Acknowledgements:  Huge thanks to Alan McBride for the revisions and corrections regarding this site profile.

© Paul Bennett, Paul T. Hornby & Alan McBride, The Northern Antiquarian 2016

Craigmaddie Muir (2), Baldernock, Stirlingshire

Chambered Cairn (destroyed): OS Grid Reference – NS 58 76

Also Known as:

  1. Blochairn 2
  2. Canmore ID 44421
  3. STR 3 (Henshall)

Archaeology & History

Close to the ruined Craigmaddie Muir cairn could once have seen a companion, of roughly the same size and structure and made up of thousands of small stones, covering a long internal chamber. It was described in David Ure’s (1793) early history work on the area which, even then, thanks to “frequent dilapidations, will soon be annihilated.” The cairn was included in A.S. Henshall’s (1972) magnum opus in which she wrote:

“There was a second cairn in the vicinty of Craigmaddie Muir I. It was also ‘of an elliptical shape.’ Writing in 1793, Ure says that it ‘was laid open last year, and, though not so large as the other, was of the same construction, which seems to be Danish.  Some of the stones placed in the rows at the bottom are considerably large… Among the contents, upon opening…were urns… One of the fragments of an urn is ornamented, near the mouth, with two shallow grooves. The diameter of the circle of which it is a segment seems to have been at least 20in.”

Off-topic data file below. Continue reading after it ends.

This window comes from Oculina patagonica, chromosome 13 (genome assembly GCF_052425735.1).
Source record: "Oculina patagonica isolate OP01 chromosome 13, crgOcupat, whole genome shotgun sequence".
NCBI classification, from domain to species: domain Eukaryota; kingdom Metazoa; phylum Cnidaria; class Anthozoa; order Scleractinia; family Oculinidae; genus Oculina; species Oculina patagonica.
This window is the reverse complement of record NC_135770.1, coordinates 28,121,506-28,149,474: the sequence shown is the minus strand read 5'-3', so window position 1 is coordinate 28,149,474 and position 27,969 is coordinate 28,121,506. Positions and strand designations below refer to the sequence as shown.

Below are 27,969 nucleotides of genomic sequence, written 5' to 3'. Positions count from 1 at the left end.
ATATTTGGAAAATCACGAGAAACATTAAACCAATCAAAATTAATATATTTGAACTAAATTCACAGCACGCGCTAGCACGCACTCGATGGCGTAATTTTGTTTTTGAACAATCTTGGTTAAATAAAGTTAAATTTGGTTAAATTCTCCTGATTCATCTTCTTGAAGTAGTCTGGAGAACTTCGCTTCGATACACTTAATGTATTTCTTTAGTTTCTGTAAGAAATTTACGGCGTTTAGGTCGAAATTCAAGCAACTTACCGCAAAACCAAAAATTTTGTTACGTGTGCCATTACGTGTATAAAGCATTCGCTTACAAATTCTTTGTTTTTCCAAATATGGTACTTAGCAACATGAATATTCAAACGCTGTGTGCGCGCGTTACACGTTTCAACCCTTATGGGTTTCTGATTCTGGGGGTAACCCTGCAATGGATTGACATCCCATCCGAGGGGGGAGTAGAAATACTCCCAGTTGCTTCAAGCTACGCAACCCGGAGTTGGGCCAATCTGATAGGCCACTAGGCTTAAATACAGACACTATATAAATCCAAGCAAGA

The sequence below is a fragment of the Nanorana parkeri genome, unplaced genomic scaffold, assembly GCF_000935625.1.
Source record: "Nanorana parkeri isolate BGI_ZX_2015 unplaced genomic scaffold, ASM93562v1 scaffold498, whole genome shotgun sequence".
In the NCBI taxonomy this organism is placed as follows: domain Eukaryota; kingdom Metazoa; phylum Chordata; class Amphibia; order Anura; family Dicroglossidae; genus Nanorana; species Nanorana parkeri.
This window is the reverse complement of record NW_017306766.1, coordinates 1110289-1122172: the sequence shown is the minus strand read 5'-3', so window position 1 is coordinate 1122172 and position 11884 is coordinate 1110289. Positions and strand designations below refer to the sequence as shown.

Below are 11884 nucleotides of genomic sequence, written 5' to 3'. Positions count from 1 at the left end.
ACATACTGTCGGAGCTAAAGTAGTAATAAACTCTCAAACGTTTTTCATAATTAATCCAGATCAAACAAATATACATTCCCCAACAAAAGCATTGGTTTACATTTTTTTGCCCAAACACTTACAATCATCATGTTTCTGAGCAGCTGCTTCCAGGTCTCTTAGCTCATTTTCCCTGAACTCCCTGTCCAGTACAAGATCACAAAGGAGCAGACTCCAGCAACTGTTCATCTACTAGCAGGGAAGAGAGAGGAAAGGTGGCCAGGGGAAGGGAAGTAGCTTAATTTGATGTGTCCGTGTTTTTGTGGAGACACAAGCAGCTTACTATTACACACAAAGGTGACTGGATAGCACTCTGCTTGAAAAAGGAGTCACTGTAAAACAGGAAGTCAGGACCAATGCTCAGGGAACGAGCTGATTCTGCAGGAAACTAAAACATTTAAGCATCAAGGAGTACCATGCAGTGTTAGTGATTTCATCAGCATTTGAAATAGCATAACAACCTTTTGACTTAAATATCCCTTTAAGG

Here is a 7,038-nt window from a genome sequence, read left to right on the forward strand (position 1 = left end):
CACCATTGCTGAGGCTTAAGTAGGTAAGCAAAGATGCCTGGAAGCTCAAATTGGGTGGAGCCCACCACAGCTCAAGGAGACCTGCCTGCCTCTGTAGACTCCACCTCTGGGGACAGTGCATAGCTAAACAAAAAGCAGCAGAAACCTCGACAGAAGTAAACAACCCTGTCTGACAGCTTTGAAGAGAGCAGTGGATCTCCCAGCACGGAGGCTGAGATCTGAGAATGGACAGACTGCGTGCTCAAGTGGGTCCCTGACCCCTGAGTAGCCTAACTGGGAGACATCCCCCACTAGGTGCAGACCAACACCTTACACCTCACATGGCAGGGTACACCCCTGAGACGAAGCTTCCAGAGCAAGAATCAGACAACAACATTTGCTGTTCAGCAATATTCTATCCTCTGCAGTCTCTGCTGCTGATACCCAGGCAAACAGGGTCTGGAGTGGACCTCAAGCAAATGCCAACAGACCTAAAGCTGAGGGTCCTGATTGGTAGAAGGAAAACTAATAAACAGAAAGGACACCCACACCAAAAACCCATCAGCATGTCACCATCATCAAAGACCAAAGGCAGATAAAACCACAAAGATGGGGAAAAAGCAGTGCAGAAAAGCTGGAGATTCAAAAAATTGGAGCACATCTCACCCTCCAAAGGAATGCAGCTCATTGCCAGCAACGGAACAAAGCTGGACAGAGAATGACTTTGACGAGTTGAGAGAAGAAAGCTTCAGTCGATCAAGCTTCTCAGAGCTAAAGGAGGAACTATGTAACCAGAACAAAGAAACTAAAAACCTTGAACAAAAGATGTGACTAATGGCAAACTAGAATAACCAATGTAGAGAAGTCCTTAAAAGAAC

Fragments of human bones were also found within the site, but the entire cairn was sadly destroyed a long time ago. In the Stirlingshire Royal Commission report (1963:1) it was speculated that the urn found herein,

“must have been either a neolithic vessel or a cinerary urn. In view of the method of construction of the chamber it may be assumed that both cairns were related to the Arran or Clyde-Carlingford types.”


  1. Henshall, Audrey Shore, The Chambered Tombs of Scotland – volume 2, Edinburgh University Press 1972.
  2. Royal Commission on the Ancient & Historical Monuments, Scotland, Stirlingshire – volume 1, HMSO: Edinburgh 1963.
  3. Ure, David, The History of Rutherglen and East Kilbride, Glasgow 1793.

© Paul Bennett, The Northern Antiquarian